How to Regain Control of Your Schedule

Overcommitment is a problem for many of us.

I blogged about the topic in my recent post, Overcommitment: Too Much on Our Plates. Judging by the comments, I’m not alone in my struggle to juggle everything on my to-do lists.

As I noted in that post, my real-life, romance-writing sister is an analyst by day. When I mentioned during our lengthy lunch last week that my overfull schedule was getting me down, Kal’s antenna went up. Normally I mentor her, but that day I reaped the benefit of her expertise.

Kal asked me four clarifying questions.

1) What are you involved in right now?

She listened while I enumerated the many tasks I perform, giving me a knowing look that led me to believe she could see something I couldn’t.

2) What is your primary focus?

That was easy. I’m a writer with contractual obligations, so writing is my top priority. Since I’m an Empty Nester who doesn’t work outside the home, I devote much of my day to writing and writing-related activities.

The answer would be different for those who work outside the home, still have children living with them, are schooling their children, etc.

3) How many hours a week are you spending on writing, and how many are you spending on other activities?

I hesitated, which Kal, being the astute analyst she is, noticed. She ventured a guesstimate based upon her research. (Who knew she was reading my blogs and Facebook posts?)

I couldn’t argue with her numbers. She was spot on. A significant portion of my day was devoted to writing-related activities rather than writing itself.

4) What can you cut out so you have the time you need for your writing?

“Cut out?” I gulped. “But everything I’m doing is important.”

Kal shook her head and gave me one of those smiles that let me know she wasn’t buying it.

And then she said something that penetrated my defenses.

“Writing is your job. If you’re not spending enough of your time working on your stories, you’re not doing your job.”

I sat there dumbstruck while she nodded in Yoda fashion. (She’s my younger sister, so I’m pretty sure she got a kick out of being the one doling out the wisdom.)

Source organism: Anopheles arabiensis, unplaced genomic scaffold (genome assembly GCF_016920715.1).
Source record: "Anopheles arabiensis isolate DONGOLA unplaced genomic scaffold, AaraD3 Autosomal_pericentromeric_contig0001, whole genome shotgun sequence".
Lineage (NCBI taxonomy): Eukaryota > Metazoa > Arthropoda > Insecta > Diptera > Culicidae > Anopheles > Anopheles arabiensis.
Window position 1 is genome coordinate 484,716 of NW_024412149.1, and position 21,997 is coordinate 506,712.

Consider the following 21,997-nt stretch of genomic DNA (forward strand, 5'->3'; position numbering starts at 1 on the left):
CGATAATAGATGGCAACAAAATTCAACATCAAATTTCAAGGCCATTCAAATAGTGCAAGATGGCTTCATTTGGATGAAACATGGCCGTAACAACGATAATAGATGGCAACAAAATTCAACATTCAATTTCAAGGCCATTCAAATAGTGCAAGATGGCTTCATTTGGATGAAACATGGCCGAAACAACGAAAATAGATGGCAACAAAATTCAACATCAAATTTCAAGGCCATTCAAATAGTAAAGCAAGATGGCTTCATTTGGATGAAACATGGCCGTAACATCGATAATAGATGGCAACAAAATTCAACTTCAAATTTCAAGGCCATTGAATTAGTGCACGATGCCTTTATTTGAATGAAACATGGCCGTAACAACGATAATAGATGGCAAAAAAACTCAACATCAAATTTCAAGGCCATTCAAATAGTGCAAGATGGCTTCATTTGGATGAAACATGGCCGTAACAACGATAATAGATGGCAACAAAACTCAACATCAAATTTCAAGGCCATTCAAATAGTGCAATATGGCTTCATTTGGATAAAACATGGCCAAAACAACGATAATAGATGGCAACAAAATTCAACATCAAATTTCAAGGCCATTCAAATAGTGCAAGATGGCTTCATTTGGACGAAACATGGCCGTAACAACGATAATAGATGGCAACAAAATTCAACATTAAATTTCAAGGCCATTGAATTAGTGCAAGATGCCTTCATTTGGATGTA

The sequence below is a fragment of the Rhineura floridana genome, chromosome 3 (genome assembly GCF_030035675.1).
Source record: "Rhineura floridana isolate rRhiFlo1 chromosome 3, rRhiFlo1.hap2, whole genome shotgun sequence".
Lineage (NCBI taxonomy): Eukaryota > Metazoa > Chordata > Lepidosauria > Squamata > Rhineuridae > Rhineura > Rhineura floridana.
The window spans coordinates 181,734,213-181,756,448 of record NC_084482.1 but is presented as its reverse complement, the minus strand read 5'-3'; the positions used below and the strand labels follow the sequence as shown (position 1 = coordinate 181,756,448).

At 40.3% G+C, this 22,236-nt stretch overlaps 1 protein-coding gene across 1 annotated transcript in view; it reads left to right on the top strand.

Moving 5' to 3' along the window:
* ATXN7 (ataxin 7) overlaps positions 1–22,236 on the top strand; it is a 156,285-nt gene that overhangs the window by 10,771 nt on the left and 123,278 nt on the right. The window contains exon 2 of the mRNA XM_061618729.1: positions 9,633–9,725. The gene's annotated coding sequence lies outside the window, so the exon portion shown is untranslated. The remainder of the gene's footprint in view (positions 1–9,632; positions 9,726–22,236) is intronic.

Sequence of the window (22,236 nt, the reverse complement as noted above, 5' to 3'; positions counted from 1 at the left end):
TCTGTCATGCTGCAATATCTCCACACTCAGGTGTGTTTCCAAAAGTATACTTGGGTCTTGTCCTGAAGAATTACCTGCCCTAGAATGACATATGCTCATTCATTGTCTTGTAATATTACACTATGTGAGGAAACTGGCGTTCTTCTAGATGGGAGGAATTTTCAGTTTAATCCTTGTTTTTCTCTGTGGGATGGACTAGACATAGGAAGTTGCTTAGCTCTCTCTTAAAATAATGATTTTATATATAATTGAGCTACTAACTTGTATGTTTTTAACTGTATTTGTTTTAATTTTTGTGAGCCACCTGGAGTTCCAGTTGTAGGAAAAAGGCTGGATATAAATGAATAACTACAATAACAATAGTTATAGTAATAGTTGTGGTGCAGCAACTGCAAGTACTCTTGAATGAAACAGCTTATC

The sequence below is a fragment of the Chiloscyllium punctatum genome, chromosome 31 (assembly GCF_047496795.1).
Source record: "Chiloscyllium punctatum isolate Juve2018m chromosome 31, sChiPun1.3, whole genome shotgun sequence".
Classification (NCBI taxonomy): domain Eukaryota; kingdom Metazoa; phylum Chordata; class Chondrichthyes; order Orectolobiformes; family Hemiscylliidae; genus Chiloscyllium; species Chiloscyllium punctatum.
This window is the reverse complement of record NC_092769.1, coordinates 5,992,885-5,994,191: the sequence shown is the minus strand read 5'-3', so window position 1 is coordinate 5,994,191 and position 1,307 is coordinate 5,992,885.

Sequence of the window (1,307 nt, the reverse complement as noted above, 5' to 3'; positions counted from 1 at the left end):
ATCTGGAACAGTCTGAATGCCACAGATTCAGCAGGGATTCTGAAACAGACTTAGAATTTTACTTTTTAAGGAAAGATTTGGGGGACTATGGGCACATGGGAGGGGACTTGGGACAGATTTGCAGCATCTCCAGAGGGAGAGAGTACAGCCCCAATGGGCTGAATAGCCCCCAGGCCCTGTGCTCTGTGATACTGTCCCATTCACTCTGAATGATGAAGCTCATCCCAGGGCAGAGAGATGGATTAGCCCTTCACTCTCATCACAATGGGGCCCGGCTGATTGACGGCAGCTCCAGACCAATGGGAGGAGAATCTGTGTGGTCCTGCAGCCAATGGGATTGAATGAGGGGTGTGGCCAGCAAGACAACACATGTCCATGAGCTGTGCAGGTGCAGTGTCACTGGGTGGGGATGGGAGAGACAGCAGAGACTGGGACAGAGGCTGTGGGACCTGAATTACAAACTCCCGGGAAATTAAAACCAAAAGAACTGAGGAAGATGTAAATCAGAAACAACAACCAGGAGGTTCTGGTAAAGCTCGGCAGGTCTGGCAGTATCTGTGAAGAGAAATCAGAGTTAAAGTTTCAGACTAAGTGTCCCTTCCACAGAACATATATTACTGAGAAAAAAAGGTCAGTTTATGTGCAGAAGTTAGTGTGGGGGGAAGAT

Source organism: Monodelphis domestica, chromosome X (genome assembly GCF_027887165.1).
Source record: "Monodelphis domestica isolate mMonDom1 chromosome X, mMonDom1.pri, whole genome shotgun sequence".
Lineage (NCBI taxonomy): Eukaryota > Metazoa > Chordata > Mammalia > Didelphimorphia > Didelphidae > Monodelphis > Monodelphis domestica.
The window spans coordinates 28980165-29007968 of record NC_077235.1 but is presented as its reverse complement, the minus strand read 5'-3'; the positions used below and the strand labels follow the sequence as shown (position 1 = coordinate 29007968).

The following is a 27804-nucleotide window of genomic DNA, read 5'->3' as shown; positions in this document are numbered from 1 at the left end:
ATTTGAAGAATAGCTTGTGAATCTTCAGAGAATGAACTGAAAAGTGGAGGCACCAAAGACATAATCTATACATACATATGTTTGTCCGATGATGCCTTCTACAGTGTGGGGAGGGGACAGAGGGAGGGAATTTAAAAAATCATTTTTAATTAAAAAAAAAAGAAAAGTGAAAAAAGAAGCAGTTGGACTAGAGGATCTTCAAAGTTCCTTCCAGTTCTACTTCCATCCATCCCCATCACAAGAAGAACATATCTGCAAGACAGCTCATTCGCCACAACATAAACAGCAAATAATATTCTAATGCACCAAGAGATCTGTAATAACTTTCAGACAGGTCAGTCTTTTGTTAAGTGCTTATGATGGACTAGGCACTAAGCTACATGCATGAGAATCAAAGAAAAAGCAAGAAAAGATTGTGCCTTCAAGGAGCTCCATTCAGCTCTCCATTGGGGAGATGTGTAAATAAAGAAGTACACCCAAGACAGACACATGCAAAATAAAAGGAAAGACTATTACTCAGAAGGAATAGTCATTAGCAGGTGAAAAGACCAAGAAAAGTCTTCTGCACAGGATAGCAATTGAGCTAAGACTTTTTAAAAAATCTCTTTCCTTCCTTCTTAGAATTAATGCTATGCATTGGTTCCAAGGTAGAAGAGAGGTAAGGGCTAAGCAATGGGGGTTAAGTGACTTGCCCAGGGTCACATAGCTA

Kal knows me well, and she knew she’d appealed to my mile-wide responsible person streak. No way could I ignore her counsel. To let down those who are counting on me  would be contrary to my obedient oldest sibling nature.

We spent the last of our time together that day determining what I needed to let go of.

Letting go of tasks isn’t easy, but doing so is vital if we’re to have time for those activities that are most important.

On Friday, I will, in Paul Harvey fashion, reveal “the rest of the story” and share some uplifting truths that enabled me to make some difficult decisions.

* * *

Have you ever made a list of all the things you’re involved in?

Are you spending enough time on your top priority tasks?

Do you feel a need to cut out some activities?

Do you view your writing as a job?


About Keli Gwyn

I'm an award-winning author of inspirational historical romance smitten with the Victorian Era. I'm currently writing for Harlequin's Love Inspired Historical line of wholesome, faith-filled romances. My debut novel, A Bride Opens Shop in El Dorado, California, was released July 1, 2012. I'm represented by Rachelle Gardner of Book & Such Literary. I live in a Gold Rush-era town at the foot of the majestic Sierras. My favorite places to visit are my fictional worlds, other Gold Country towns and historical museums. When I'm not writing I enjoy taking walks, working out at Curves™ and reading.
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15 Responses to How to Regain Control of Your Schedule

  1. Sherrinda says:

    I’ve been waiting for this post, but it looks like I am really waiting for the next post!!! You little teaser, you! lol

    I struggle with this and I think what I really should do is document my day for a week or two and really see where my time goes. Isn’t that what people do when they want to get control of their budget or their eating? You can’t really know how to fix the problem until you know the details of the problem.

    I’m looking forward to the next post! Does your sister hire out? *wink*

  2. Wendy says:

    2 & 4 are what it all comes down to for me.

    What is my top priority and what can I cut out. I think people would be amazed at how much I don’t do so that I can do do the things I most want to do do. Just having some fun w/ you. I’m over-Starbucked today. 😉
    ~ Wendy

  3. Jessica says:

    You know I love your special cards, but if you have to cut all that sweet stuff you send out, then cut, cut, cut! Your sister sounds like a special lady. 🙂 I hope the new schedule works out for you!
    (oh, I’m already cut to my bare minimum, I think. lol But one thing that has to go, no more judging contests this year!)

    • Keli Gwyn says:


      One of the reasons I’ve chosen to cut some of my activities is so I have more time to connect with my writing buddies, not less. I treasure you!

      My sister is special. She’s wise, witty, and way more fun than I am. 🙂


  4. Beth Vogt says:

    Ah, a cliffhanger post, Keli!
    And, yes, I have made a list–a long list, of all my activities. Making the list is easy. Cutting the list down is harder. But I am doing it–slowly. One activity at a time. And I am also learning to not say “Yes” to anything else while I am focusing on deleting things from my To Do list. That’s also the tricky part.

  5. A wise sister you have there…I’m sure she gets it from her more mature sibling. 🙂